Jul 23 2013

the peculiar politics of Mandela’s demise

Category: Uncategorized<ADMINNICENAME> @ 3:03 PM

Nelson Mandela’s prolonged end-of-life experience carries a certain poetic resonance. Having had many years of freedom stolen by the apartheid government of South Africa, Mandela and his people want to extend his life in freedom for as long as possible. Fair enough. But Mandela’s peculiar medical limbo carries another possible reading: that Mandela’s political heirs are not yet ready to go forth without him alive.
The African National Congress (ANC), the ruling party of South Africa, has of course been rehearsing for Mandela’s departure ever since the great “Madiba” surrendered the presidency of South Africa after a single term in 1999. Yet the years of presence that Mandela has gifted his nation seem nonetheless to be insufficient foundation for an ANC whose legitimacy continues to rest almost solely on its “liberation” credentials. Governing South Africa has proved far more difficult than the transition from apartheid to majority rule. Perhaps the pedestrian character of ordinary life would always make the removal of oppressive white rule seem far more dramatic. Yet nearly 20 years into South Africa’s great experiment in democracy, only Nelson Mandela seems to have live up to anything near the enormous expecatations of South Africans and the world community.
The ANC, now led by the very earthly Jacob Zuma, has little time to get its act together before “saint” Mandela exits the stage for good. In lingering a bit longer on the material stage, is Mandela doing the ANC a final favor?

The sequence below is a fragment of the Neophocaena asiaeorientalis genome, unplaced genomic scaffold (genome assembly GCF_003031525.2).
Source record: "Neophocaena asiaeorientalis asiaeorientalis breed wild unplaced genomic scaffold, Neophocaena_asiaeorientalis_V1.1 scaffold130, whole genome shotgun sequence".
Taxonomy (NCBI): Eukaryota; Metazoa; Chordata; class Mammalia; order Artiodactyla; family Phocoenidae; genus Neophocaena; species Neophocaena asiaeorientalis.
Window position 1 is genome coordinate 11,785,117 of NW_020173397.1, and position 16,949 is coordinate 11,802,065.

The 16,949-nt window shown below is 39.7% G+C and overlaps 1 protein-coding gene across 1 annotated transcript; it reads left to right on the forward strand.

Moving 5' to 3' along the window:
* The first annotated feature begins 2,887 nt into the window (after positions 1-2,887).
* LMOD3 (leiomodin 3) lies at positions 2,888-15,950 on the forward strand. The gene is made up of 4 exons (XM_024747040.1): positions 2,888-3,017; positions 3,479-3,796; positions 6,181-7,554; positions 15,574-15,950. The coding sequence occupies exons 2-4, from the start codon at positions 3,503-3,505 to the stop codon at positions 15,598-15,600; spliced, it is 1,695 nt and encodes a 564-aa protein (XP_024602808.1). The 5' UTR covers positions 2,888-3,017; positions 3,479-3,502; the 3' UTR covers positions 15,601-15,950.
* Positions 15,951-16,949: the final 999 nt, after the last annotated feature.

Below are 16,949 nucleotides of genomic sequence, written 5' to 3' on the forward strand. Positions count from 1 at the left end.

Jul 18 2013

Obama can better exploit the talents of Africans in America

Category: Uncategorized<ADMINNICENAME> @ 8:12 PM

More than a million Americans claim sub-Saharan Africa as their place of birth. And yet the administration of President Barack Obama — the son of a Kenyan — shows scant awareness of the potential benefits of mobilizing American-Africans on behalf of positive change in the sub-Saharan. In a new essay, in the monthly political magazine In These Times, I analyze this and other missed opportunities in Obama’s studied approach to African affairs.
Africans in America remain strongly attracted to their countries of origin. A dozen years ago, so many migrants to the U.S. from Ghana wanted to retire in Ghana that a Texas home builder built hundreds of homes in Accra for them. And so on. My best Senegalese friend, who works in Chase bank as an executive, insists that his entire family watch TV from Dakara every night — in Woloff, his native language. Maintaining roots (homeland) and wings (integration into American society) are old hat in this country. A week ago, I had two Nigerian men over for dinner — and their pregnant wives, both of whom their husbands met by going on wife-hunting trips to Lagos. In many ways, Africans in America care deeply about both maintaining their roots in their new homes, but also preserving and promoting what’s best about where they came from.


Jul 03 2013

Obama in Africa: turning rhetoric into reality?

Category: Uncategorized<ADMINNICENAME> @ 12:37 PM

Obama salvaged an awkwardly-timed visit to Tanzania and South Africa with a fresh call for U.S.-Africa relations to build around self-reliance and mutual benefit rather than humanitarian assistance and charity. But as I argue in a new essay in In These Times, Obama has militarized African affairs in many ways during his Presidency and he must somehow find a basis for addressing Africa beyond the prism of national security.